A long seven years since their previous album, Rage and Fury, reggae legends Steel Pulse return yet again, this time with African Holocaust, and yet again have their ranks dwindled. Core members David Hinds (vocals, rhythm guitar) and Selwyn Brown (keyboards, backing vocals) are the only ones to remain from the band's glory years, but they more than hold their own and they're joined by a deep roster of supporting musicians, a list too long to list. As always, the music is what's most important, and on that count, this Steel Pulse lineup indeed makes the mark. The sound here is superglossy for such grassroots-level reggae, sure, and that may indeed irk some listeners who still yearn for the lo-fi golden age of roots reggae. Even so, the songwriting and musicianship here are also super -- as super as anything bearing the Steel Pulse banner in a decade or two (standouts include "Global Warning," "Blazing Fire," and the title track). The thing is, this is largely a Hinds solo album; he writes all the songs in addition to singing and lending guitar to them, so if there's anything lacking it's a sense of unison among the bandmembers. You have to wonder if this guy ever tires of Steel Pulse. After all, it's been decades now, and here again he shows no sign of slowing down. Granted, it did take him seven years to get the album out, but still. There's really not too much else to say about African Holocaust. Longtime fans will know what to expect. Newcomers should know a few things: above all, Steel Pulse are known for performing well-written, Afrocentric songs that are rebellious without being negative or inflammatory, and though the band membership has changed over the years, the type of songs hasn't, nor has the steady move away from dancehall that was apparent on the band's previous album. This is very well done contemporary reggae, and even the rhetoric-laden liner notes and iconographic outer packaging are well done. Overall, yes, it's well done.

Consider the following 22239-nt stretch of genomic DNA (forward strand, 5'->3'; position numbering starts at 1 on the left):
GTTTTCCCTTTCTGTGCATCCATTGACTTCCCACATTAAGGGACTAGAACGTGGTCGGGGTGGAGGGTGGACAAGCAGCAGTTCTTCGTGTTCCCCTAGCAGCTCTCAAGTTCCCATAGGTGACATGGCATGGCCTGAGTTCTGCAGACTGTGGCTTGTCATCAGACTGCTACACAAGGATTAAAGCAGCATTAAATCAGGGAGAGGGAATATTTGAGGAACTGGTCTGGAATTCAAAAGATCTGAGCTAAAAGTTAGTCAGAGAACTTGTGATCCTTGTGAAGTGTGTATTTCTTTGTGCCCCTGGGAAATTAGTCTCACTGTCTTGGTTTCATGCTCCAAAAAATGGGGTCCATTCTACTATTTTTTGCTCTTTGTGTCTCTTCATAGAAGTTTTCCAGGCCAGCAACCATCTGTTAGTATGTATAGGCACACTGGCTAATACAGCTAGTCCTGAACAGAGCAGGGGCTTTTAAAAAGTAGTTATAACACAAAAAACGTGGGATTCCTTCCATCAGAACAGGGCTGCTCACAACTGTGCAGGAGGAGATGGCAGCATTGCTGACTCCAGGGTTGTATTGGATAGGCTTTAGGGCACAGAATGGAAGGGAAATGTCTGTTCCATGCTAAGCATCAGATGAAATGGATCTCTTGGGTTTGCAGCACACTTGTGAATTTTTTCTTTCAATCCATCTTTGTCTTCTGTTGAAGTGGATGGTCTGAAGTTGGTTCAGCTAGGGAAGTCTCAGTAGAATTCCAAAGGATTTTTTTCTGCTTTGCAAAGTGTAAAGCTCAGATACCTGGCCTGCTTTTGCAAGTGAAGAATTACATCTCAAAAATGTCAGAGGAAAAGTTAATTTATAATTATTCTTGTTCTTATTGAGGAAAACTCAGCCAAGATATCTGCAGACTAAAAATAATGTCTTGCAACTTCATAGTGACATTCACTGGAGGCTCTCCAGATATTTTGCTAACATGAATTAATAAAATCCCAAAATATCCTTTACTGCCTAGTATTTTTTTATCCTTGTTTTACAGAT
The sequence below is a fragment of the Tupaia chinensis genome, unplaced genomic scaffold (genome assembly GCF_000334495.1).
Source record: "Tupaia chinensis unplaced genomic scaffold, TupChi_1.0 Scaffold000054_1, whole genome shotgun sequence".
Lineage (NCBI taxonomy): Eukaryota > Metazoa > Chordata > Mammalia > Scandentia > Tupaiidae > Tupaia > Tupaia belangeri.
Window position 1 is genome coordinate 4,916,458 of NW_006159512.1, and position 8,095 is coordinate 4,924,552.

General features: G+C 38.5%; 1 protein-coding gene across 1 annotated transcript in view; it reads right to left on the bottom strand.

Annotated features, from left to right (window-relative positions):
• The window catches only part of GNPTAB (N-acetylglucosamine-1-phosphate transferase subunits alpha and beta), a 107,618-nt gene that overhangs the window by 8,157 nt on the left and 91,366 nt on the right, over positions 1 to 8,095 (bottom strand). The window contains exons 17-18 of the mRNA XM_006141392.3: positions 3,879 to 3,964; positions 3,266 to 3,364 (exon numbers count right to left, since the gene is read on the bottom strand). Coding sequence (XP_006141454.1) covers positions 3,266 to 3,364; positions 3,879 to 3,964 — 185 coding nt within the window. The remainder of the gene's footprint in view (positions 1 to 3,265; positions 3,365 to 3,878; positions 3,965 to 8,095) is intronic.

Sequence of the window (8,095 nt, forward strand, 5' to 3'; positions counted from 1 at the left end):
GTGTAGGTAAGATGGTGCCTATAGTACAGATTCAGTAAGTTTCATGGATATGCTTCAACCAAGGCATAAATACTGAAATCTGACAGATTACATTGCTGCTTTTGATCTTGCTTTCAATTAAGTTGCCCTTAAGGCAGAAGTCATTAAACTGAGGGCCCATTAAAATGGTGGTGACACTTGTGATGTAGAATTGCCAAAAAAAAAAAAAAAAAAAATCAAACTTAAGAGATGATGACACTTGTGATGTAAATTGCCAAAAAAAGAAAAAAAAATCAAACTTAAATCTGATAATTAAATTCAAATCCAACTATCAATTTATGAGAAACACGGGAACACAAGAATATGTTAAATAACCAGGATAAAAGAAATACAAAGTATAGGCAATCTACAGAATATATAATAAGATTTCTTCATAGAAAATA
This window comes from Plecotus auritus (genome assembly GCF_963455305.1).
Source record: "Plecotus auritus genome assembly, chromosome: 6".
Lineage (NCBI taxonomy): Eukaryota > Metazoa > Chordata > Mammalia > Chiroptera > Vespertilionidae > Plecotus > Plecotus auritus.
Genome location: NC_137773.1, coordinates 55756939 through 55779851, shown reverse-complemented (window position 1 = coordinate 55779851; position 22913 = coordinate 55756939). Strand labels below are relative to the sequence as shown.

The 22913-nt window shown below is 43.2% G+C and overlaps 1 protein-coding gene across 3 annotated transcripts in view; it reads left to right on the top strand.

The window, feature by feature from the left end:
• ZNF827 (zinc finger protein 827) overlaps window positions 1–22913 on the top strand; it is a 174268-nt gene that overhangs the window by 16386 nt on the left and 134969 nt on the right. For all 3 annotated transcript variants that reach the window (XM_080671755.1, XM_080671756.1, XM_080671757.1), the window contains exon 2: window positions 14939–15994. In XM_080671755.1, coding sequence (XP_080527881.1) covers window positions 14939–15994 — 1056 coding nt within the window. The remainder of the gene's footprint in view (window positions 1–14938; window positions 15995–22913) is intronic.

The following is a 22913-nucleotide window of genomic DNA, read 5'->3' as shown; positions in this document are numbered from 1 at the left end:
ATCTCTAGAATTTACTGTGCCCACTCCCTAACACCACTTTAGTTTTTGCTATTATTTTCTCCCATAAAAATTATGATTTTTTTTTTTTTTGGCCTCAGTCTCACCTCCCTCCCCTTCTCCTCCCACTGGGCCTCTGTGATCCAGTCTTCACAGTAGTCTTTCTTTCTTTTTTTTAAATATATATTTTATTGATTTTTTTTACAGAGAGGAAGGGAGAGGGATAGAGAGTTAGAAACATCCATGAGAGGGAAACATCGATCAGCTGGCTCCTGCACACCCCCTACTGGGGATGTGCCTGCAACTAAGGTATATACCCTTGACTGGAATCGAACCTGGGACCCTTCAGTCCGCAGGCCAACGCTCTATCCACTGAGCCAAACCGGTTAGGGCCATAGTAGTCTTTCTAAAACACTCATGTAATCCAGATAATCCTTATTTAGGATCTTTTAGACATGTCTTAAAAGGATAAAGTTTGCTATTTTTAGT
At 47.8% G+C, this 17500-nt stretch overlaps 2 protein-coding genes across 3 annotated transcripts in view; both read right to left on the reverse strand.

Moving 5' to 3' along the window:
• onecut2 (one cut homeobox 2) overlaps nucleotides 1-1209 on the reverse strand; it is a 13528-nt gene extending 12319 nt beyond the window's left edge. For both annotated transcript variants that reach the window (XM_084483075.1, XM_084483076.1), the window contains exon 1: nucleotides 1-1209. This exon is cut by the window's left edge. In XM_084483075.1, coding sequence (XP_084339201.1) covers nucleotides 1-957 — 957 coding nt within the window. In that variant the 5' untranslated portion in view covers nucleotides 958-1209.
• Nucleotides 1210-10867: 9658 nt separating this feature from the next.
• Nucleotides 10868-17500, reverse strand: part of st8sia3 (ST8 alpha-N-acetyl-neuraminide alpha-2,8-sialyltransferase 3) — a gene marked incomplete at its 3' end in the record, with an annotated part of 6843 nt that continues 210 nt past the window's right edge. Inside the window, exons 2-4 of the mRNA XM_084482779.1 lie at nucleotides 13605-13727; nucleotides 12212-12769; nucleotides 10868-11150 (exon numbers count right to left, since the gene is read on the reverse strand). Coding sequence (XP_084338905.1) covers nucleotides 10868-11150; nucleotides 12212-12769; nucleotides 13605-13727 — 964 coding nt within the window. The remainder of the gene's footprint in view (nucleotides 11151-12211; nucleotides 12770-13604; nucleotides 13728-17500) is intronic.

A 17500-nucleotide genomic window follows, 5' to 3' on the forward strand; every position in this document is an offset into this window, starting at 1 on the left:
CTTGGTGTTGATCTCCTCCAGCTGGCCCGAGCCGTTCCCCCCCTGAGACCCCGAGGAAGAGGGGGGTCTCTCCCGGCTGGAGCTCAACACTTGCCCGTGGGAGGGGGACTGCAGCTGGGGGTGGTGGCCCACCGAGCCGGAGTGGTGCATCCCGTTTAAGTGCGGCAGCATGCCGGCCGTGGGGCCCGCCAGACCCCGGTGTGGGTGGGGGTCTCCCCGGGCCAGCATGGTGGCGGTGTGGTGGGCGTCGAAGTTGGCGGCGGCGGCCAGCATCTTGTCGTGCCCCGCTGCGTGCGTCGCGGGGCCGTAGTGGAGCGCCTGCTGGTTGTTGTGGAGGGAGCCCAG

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AllMusic Review by Jason Birchmeier